Tickborne Infections Consulting Services
A wise colleague once told me, “Everything you hear about Lyme disease is true.” I agree – I tend to believe each person or organization has some rational basis to their perspective on this debated topic. As one who seeks to reconcile rather than create or enhance conflicts, what then is our practice’s approach to Lyme disease, and especially “chronic Lyme disease” (more preferably termed Post-Treatment Lyme Disease Syndrome, PTLDS, by the CDC)?
First and foremost, we are patient advocates. We bring no presumptions or biases in meeting a new patient and listening to his/her story about what has led that individual to seek consultation, and whether Lyme Disease may be the problem (or part of the problem) or not.
Secondly, we approach our evaluations as objectively and thoroughly as possible. We spend the necessary time to gather adequate information to create a thoughtful and complete conclusion or “gameplan”, which includes more accurate diagnostic testing for Lyme Disease and it’s co-infections, as well as comprehensive testing for other non-Lyme conditions which may be causing one’s symptoms, when warranted. When evaluating any given patient for Lyme Disease, it is obviously on our list of possibilities, but we are also evaluating for the possibility that a patient may be dealing with another condition (or other conditions) – possibly *instead* of Lyme Disease, or possibly *in addition to* Lyme Disease – if Lyme Disease isn’t the final conclusion.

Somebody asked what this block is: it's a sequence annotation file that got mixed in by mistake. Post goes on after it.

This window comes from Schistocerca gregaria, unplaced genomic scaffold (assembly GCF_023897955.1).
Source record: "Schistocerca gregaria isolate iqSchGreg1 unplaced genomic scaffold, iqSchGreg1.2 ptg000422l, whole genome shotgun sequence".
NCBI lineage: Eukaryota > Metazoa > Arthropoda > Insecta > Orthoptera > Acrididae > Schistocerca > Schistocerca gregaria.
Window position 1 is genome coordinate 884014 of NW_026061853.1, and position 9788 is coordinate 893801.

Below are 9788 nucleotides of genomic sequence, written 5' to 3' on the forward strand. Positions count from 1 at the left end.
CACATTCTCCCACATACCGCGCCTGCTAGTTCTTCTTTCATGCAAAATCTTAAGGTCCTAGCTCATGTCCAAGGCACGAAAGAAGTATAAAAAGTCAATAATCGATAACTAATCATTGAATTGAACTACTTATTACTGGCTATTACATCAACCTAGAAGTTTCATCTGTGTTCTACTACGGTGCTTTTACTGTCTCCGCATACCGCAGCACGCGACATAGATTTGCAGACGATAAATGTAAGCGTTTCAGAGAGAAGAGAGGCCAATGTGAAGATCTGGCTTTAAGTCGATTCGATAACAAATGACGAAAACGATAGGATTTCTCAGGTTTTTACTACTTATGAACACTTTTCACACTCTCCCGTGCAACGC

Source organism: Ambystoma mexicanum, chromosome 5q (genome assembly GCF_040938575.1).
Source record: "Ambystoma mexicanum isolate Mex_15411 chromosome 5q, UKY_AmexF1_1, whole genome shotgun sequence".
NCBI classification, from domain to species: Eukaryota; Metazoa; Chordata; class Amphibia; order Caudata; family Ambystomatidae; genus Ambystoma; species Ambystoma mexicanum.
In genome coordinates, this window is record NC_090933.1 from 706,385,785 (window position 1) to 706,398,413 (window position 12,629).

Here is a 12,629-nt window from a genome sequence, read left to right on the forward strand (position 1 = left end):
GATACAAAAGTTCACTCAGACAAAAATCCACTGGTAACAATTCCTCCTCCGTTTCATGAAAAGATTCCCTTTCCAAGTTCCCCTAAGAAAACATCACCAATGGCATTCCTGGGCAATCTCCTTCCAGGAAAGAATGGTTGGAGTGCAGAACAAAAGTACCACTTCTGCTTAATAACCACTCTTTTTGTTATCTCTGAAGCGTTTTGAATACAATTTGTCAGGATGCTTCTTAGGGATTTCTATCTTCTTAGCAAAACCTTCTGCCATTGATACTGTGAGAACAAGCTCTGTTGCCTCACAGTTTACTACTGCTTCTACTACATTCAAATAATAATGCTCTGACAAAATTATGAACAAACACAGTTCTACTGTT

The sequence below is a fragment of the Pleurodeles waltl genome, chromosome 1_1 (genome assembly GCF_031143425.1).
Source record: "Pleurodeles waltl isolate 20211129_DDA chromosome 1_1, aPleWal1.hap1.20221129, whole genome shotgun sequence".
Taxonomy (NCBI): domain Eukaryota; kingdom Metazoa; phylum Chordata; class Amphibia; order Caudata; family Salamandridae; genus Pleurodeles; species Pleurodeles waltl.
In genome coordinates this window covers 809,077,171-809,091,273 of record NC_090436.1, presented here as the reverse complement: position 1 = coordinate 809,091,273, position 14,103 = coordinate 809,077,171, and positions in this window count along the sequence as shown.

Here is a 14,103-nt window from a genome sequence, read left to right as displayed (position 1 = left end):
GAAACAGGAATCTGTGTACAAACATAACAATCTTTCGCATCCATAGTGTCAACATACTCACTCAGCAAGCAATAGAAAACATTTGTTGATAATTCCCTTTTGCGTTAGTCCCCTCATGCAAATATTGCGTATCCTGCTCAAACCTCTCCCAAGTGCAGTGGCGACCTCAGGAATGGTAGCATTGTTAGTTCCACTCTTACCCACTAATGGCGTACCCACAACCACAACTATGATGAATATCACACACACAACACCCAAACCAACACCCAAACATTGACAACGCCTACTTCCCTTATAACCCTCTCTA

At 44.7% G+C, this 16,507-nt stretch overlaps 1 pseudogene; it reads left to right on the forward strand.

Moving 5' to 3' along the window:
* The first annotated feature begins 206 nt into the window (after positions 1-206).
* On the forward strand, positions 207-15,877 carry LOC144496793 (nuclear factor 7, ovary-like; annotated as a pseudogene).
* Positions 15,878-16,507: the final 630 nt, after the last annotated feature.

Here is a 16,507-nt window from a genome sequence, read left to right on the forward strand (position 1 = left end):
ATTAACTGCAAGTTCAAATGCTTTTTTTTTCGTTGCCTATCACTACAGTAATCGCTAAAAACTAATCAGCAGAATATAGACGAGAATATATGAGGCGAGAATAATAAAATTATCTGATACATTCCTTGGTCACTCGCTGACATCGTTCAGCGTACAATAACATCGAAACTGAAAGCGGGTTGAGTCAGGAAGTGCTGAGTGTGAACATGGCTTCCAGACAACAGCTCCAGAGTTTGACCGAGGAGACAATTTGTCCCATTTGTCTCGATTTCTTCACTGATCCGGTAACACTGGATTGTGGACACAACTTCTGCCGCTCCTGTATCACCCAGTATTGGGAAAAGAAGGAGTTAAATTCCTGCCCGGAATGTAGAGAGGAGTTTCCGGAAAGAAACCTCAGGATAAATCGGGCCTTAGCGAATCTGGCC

Having said that, the following are responses to FAQ’s we often receive regarding our approach to Lyme Disease and it’s co-infections (hereafter all referred to simply as “Lyme Disease”, for the sake of brevity):
Does everyone have Lyme Disease? Absolutely not. But do many people go underdiagnosed and undertreated? Absolutely yes. Both in its early and chronic stages. As patient advocates, we are committed to helping that individual by treating him/her as completely as possible, for as long as necessary, and in whatever ways necessary, as agreeable to that patient. Each individual is different – there is no cookie cutter approach to diagnosis or treatment.
Sometimes, lab testing isn’t even necessary. But when warranted, our default preference for Lyme testing is to perform the Western Blot through IGeneX. We always discuss cost and accuracy factors before deciding on which test to perform.
Bartonella, babesia, and ehrlichia/anaplasma are common Lyme co-infections, though they can also occur independently of Lyme disease. Mycoplasma can sometimes be a player as well. We do regularly consider and assess for these concerns, both by clinical symptoms as well as by lab testing, when warranted. Again, we do not have a “one-size fits all” approach.